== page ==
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Text-Justify, Volume, and Other Style Sheet Properties


In this conclusion to a ten-part series on style sheet properties, you'll learn about things you can do with text, how to set the width of an element, and more. This article is excerpted from chapter four of Dynamic HTML: The Definitive Reference, Third Edition, written by Danny Goodman (O'Reilly; ISBN: 0596527403). Copyright © 2006 O'Reilly Media, Inc. All rights reserved. Used with permission from the publisher. Available from booksellers or direct from O'Reilly Media.

Author Info:
By: O'Reilly Media
Rating: 5 stars5 stars5 stars5 stars5 stars / 13
November 01, 2007
TABLE OF CONTENTS:
  1. · Text-Justify, Volume, and Other Style Sheet Properties
  2. · Text-transform
  3. · Vertical-align
  4. · Volume
  5. · Word-break
  6. · Writing-mode

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Text-Justify, Volume, and Other Style Sheet Properties - Vertical-align
(Page 3 of 6 )

 

vertical-align
IE 4 NN n/a Moz all Saf 1.2 Op all CSS 1

Inherited: No

There are two sets of values for this property, and they affect different characteristics of the inline element to which they are applied. The major point of reference is that an inline element has its own line box to hold its content. Two values, top and bottom , affect how the text is rendered within the line box. The settings bring the text flush with the top or bottom of the box, respectively.

Application of this property is not limited to inline spans of text. Images and tables can use this style property. All other settings for vertical-align affect how the entire element box is vertically positioned relative to text content of the parent element. The default value, baseline , means that the line box is positioned such that the baselines of both the line boxís text (or very bottom of an element such as an img ) and the parent text are even. Thatís how an em element can be its own line box element but still look as though it flows on the same baseline as its containing p element. The rest of the propertyís constant values (and percentage or length) determine where the elementís line box is set with respect to the parent line. A positive percentage or length value positions the element the stated distance above the baseline; a negative value positions the element below the baseline. Percentages are calculated with respect to the line height.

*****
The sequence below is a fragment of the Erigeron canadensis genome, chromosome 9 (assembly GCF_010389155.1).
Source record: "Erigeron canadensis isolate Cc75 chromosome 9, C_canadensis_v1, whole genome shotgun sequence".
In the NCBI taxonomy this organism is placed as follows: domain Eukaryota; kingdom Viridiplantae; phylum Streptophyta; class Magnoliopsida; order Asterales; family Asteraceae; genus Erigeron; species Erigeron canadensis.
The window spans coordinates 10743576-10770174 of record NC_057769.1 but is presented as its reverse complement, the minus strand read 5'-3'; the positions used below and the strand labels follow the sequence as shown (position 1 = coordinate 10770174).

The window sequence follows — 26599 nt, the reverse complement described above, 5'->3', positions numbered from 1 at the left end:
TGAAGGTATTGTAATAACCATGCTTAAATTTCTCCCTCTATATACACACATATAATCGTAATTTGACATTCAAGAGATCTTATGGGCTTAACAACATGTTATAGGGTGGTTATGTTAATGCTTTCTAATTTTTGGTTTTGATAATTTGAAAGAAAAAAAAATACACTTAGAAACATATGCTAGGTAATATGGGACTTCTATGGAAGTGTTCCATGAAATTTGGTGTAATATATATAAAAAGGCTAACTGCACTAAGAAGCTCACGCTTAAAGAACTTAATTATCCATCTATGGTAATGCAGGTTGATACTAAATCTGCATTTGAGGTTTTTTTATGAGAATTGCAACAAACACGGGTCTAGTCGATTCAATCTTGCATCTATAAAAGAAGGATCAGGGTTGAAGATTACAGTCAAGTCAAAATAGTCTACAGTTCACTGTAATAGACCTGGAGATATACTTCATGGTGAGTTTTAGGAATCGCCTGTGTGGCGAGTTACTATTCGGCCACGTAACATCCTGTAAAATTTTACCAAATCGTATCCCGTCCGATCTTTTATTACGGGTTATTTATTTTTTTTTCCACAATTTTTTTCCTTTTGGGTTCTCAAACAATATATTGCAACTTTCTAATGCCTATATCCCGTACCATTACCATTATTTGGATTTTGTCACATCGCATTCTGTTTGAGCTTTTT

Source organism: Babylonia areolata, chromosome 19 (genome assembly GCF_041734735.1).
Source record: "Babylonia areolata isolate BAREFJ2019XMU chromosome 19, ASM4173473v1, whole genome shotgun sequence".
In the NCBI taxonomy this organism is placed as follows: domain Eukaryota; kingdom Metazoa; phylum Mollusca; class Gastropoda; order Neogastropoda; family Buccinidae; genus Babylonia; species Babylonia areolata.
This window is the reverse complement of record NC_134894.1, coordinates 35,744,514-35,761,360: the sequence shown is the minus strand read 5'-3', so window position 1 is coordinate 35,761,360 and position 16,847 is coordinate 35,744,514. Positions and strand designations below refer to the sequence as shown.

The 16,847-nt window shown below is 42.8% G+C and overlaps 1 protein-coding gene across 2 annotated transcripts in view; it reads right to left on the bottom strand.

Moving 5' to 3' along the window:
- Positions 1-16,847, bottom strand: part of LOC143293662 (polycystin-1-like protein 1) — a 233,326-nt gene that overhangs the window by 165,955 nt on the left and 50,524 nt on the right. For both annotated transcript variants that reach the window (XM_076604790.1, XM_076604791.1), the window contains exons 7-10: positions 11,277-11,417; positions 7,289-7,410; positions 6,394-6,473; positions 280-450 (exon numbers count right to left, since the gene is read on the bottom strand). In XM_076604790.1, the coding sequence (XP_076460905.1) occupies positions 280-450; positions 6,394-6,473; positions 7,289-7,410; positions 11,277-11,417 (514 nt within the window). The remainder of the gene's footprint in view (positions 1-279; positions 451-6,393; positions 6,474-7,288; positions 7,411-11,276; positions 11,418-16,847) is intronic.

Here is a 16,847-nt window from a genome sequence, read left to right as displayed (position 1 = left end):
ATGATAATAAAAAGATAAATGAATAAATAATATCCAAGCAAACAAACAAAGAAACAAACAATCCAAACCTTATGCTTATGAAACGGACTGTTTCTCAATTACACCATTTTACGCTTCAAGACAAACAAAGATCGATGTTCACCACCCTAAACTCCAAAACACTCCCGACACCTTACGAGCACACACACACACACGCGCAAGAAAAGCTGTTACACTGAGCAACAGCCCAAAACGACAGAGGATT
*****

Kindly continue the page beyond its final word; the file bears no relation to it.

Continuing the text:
CSS Syntax

vertical-align: vertAlignType | length | percentage 

Value

Two constant values apply to alignment of text within the element itself: bottom | top.

Six constant values apply to alignment of the elementís line box relative to the surrounding text line (of the parent element): baseline | middle | sub | super | text-bottom | text-top . A value of baseline keeps the baseline of the element and parent element line even. A value of middle aligns the vertical midpoint of the element with the baseline plus one-half the x-height of the parent elementís font. Values of sub and super shift the element into position for subscript and superscript but do not by themselves create a true subscript or superscript in that no adjustment to the font size is made with this property. A value of text-bottom aligns the bottom of the element with the bottom of the font line of the parent element text; a value of text-top does the same with the tops of the element and parent.

Initial Value        baseline

Example           span.sup {vertical-align: super; font-size: smaller}

Applies To                   Inline elements only.

Object Model Reference

[window.]document.getElementById("elementID").style.verticalAlign

visibility
IE 4 NN 4 Moz all Saf all Op all CSS 2

Inherited: Yes

Controls whether the element is rendered on the page. An element hidden via the visibility property preserves space in the document where the element normally appears. If you prefer surrounding content to cinch up the space left by a hidden element, see the display property. The CSS specification suggests that the value of collapse , when applied to table row-related elements, should cinch up the table, but no mainstream browser does that (Mozilla 1.8, Safari 2, and Opera 9 simply hide the row, leaving a blank row space).

The visibility property is inherited when its value is set to inherit . This setting means that if the parent is hidden, the child is also hidden. But, by setting the childís visibility property to visible , you can still keep the parent hidden while showing the child independently.

CSS Syntax

visibility: visibilityType

Value

One of the constant values: collapse | hidden | inherit | visible. IE for Windows does not recognize the collapse value. Navigator 4 allows visibility control only of positioned elements.

Initial Value       visible

Example                     #congrats {visibility: hidden}

Applies To                   All elements.

Object Model Reference

[window.]document.getElementById("elementID").style.visibility

voice-family
IE n/a NN n/a Moz n/a Saf n/a Op n/a CSS 2

Inherited: No

For aural style sheets, this sets the voice family names the aural browser should try to use for speaking the content. Multiple, comma-delimited values are accepted. This feature is analogous to the font-family setting for visual browsers.

CSS Syntax

voice-family: voiceFamilyName [, voiceFamilyName [, ...]]

Value

A voiceFamilyName  may be the identifier for a voice type provided by the aural browser or a generic voice name (yet to be determined by the W3C). As with font-family settings, you should specify multiple voice types, starting with the more specific and ending with the most generic for the type of speech you want for the elementís content.

Initial Value         Depends on browser.

Applies To            All elements.

Next: Volume >>

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